Hundreds of thousands of peaceful pro-democracy protestors marched on Friday, September 27 in the largest protest in months in Bahrain.
Although the rally was reportedly approved by the government, its forces used internationally prohibited shotgun and teargas in attacks in several parts of the country on the day. Around 300,000 participated in the rally. This is a huge proportion of the total population of the island, which is approximately a million people. Several opposition political parties and leaders attended the rally.
Yousif Al-Muhafda, head of the monitoring section at the Bahrain Centre for Human Rights, said that protestors hold King Hamad Al-Khalifa responsible for crimes committed over the past two years, since the beginning of the revolution. He also said that they demanded the resignation of Prime Minister Khalifa Al-Khalifa, who has been in his position for over 40 years.
Protestors also insisted on their rights to self-determination and justice. According to the opposition party, Al-Wefaq, the participants in the demonstration demanded the constitutional principle that states, "The people are the source of all powers." The official statement also said, "We will continue our struggle, day and night, no matter the sacrifices."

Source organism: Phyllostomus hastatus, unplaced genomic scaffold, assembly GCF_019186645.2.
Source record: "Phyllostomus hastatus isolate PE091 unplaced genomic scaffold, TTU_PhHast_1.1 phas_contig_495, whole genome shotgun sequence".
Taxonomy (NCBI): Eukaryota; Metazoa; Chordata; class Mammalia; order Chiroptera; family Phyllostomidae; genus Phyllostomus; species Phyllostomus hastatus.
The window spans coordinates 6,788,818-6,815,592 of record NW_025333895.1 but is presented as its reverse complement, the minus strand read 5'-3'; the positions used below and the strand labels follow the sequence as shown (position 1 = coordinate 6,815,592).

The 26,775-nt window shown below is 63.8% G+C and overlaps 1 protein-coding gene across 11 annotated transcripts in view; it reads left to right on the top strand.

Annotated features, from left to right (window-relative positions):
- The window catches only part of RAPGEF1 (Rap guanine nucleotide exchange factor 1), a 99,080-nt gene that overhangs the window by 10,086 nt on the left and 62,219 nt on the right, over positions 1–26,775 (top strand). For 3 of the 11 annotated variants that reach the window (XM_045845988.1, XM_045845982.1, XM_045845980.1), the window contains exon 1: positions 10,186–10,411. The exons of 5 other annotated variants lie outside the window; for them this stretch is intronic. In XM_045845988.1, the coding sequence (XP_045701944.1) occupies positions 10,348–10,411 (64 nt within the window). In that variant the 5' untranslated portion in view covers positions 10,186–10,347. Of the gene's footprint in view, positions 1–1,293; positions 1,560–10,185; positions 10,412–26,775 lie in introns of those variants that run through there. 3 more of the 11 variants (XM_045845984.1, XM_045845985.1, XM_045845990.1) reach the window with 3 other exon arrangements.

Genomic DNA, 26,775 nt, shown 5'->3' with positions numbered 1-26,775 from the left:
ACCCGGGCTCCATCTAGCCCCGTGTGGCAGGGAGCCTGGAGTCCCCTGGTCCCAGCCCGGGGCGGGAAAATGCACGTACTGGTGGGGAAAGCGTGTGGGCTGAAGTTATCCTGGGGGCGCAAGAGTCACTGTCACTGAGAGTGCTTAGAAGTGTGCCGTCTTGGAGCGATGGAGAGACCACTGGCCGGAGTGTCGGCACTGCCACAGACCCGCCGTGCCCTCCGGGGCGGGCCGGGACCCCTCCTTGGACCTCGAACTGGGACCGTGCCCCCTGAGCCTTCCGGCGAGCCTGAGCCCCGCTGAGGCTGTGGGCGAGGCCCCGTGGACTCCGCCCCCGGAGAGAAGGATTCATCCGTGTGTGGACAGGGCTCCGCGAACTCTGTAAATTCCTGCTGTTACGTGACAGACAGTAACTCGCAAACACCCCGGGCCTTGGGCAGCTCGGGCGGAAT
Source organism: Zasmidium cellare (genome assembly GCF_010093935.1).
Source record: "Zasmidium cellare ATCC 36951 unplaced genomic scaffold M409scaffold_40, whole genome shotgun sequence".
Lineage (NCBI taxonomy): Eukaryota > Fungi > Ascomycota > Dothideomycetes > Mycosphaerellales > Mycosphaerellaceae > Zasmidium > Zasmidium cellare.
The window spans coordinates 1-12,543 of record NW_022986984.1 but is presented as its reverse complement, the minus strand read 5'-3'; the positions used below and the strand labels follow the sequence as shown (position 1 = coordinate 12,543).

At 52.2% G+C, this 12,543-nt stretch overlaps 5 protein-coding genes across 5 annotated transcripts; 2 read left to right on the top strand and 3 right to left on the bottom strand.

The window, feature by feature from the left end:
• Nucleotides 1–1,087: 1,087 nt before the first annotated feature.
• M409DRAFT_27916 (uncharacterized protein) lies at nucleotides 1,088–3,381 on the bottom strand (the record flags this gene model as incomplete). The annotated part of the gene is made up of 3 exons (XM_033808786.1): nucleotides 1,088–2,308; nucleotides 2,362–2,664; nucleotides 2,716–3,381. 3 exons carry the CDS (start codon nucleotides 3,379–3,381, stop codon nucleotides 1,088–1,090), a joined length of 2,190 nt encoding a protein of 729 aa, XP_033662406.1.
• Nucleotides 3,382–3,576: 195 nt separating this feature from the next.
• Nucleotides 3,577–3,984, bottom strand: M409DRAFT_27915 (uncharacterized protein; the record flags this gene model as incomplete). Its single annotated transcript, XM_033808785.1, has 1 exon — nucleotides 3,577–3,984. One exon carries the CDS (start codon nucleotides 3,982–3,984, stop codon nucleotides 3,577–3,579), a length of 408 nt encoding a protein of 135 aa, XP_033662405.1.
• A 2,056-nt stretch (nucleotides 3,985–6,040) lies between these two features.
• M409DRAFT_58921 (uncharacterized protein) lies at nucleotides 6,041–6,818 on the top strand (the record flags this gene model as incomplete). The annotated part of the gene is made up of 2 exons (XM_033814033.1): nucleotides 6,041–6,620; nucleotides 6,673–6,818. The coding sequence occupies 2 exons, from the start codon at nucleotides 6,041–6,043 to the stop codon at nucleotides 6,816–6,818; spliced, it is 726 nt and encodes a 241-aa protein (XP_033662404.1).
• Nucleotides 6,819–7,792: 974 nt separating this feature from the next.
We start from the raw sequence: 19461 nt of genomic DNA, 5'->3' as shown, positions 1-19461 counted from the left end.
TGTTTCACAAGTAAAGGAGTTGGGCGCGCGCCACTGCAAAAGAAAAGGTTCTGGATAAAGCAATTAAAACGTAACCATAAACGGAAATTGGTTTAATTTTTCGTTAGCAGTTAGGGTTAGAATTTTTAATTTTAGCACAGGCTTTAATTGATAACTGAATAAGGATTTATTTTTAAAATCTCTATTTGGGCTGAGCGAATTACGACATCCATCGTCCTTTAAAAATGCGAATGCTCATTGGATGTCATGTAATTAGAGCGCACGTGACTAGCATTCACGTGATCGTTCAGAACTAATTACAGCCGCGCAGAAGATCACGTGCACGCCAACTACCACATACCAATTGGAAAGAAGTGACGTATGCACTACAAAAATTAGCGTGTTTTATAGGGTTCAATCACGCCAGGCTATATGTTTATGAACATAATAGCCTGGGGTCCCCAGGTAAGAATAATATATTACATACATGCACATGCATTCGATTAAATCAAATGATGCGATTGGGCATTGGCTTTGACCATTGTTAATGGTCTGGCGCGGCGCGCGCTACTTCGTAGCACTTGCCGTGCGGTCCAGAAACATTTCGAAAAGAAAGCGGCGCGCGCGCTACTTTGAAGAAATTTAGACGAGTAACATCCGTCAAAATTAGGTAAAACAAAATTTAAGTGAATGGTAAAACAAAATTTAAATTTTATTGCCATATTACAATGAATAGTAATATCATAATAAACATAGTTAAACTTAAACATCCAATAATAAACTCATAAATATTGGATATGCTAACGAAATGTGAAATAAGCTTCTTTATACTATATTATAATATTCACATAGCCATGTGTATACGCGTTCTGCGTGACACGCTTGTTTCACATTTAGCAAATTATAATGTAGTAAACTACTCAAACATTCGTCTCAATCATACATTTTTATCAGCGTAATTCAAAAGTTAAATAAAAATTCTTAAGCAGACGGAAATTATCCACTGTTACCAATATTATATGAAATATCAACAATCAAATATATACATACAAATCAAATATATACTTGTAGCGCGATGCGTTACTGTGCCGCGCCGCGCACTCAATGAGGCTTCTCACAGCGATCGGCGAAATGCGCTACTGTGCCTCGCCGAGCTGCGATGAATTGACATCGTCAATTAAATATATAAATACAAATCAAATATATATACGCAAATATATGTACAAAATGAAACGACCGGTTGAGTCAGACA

The tamarod (rebel) movement in Bahrain also announced that there will be a mass demonstration in Manama, the capital, dedicated in solidarity with the detained political leaders, especially those who were sentenced to life in prison, including Abdulhadi Al-Khawajah.
While protestors insist on their right to self-determination and reject any foreign intervention, the Western-backed Bahraini regime continues to welcome interventions—mainly from Saudi Arabia. Backed by the West (including Canada), the Saudi and Bahraini regimes have committed crimes against humanity on peaceful protestors and activists. The Saudi troops that participated in the brutal attacks on peaceful protestors have not completely withdrawn yet. Bahrain is also the home to the United States’ Fifth Fleet.
In a recent speech to the UN General Assembly, US President Obama talked about “efforts to resolve sectarian tensions that continue to surface in places like Iraq, Bahrain and Syria.” Describing the situation in Bahrain as “sectarian tensions” undermines the revolution that has a very strong base amongst Bahrainis from different religious, political and social backgrounds. The protests that have drawn hundreds of thousands of Bahrainis send a strong message that the majority of the people support the demands for freedom and true democracy. Instead of addressing these issues, the government of Bahrain responded to Obama’s claim by labeling the protestors as “terrorists.” The Interior Minister of Bahrain, Rashed Al-Khalifa, claimed that his government is only confronting “terrorist acts.”
As Bahrainis prepare for the next mass demonstration and another phase of the Tamarod campaign, it is important to continue being in solidarity with the Bahraini people. The best way to do this is to expose the Western regime that backs the Bahraini monarchy and to reject any arguments that undermine the revolution and the demands of people for real democracy, freedom and social justice.